Curwensville Borough Council Addresses Several Items

CURWENSVILLE – Monday’s Curwensville Borough Council meeting kicked off with a 40-minute executive session with the council’s solicitor, Ryan Sayers.

No direct reason was given for the executive session, but it was presumed to be for personnel. Once the executive session concluded, no action was taken.

Several other items were addressed by the council.

Rescue Hose and Ladder Co. has raised concerns about parking on Swoope Street. This has been a problem for the police and borough work crews as well.

Residents of Curwensville House have been parking on the street even though they have parking on site and there is not enough room for large vehicles to maneuver.

Council agreed to revise the parking ordinance to allow for no parking signs to be erected on both sides of the street.

Road crew chief Dennis Curry reported that an inspection was completed on Tanners Run and it went well. However, the inspectors could not comment on problems with the old Tanners Run project, especially where it runs under a building along Filbert Street, which currently houses The Stuff Store.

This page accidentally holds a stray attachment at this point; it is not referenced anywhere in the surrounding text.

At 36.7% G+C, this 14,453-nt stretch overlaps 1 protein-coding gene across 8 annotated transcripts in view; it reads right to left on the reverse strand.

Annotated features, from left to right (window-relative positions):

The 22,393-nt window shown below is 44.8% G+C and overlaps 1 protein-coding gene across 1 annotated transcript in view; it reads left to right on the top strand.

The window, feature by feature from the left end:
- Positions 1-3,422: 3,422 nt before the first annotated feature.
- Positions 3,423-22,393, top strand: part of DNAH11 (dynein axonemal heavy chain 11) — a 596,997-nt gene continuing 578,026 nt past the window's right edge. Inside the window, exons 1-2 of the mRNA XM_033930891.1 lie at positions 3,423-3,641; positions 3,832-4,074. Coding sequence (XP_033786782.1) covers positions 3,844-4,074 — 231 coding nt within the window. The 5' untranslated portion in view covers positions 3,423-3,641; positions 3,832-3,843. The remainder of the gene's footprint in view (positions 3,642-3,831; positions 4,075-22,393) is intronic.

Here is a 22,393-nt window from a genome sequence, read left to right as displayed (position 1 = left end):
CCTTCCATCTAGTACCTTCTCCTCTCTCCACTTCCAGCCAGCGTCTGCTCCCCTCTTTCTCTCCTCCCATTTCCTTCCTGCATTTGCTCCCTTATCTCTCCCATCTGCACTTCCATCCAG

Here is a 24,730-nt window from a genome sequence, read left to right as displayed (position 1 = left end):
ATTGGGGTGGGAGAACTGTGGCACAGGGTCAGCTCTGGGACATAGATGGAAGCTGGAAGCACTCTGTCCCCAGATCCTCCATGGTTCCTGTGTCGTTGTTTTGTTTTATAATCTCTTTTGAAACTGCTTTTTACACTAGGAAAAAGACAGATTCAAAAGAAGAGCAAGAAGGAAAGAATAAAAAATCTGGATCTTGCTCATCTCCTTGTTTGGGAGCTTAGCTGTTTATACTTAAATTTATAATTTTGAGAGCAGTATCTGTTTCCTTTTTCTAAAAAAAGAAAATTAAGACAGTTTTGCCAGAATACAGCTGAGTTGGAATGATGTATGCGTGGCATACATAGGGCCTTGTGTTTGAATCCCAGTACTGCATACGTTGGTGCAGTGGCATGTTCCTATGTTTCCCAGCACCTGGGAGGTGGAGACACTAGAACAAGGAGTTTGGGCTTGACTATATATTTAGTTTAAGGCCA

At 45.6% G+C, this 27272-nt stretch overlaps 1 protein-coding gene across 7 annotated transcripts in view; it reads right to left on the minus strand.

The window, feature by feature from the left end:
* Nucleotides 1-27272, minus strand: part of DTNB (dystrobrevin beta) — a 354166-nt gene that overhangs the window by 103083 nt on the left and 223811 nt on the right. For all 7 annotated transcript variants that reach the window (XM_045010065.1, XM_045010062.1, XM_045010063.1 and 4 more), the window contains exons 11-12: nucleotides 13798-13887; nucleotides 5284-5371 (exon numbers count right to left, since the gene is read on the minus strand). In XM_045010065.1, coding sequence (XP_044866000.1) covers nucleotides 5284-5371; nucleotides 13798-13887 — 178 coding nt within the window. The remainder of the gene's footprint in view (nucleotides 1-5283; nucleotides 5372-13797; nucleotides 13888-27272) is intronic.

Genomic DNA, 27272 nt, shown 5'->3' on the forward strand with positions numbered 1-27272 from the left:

Secretary Autumn Norris reported that inspectors from the insurance company will need to come and look at it and determine responsibility.

Council also learned that Clearfield County Emergency Management is planning to switch to a new radio system in about three years. Police Chief Mark Kelly said the EMA suggested the cost for Curwensville could be between $5,000-8,000.

Mayor John Adams suggested the borough begin setting aside money each year to be prepared for the cost.

Council revisited a matter regarding a water drainage pipe running from one property across another to the street.

The property owner where the pipe crosses is concerned that the pipe is broken and creating a wet area in her back yard where heavy equipment will soon be crossing for a demolition project.

The property owner asked if council has made any progress in looking into the matter and was told that the borough solicitor advised it was up to her to take the neighbor to court.

After some additional discussion, Code Enforcement Officer and council member Tom Carfley said he would send paperwork he had from her attorney to council’s solicitor and they would get back to her soon.

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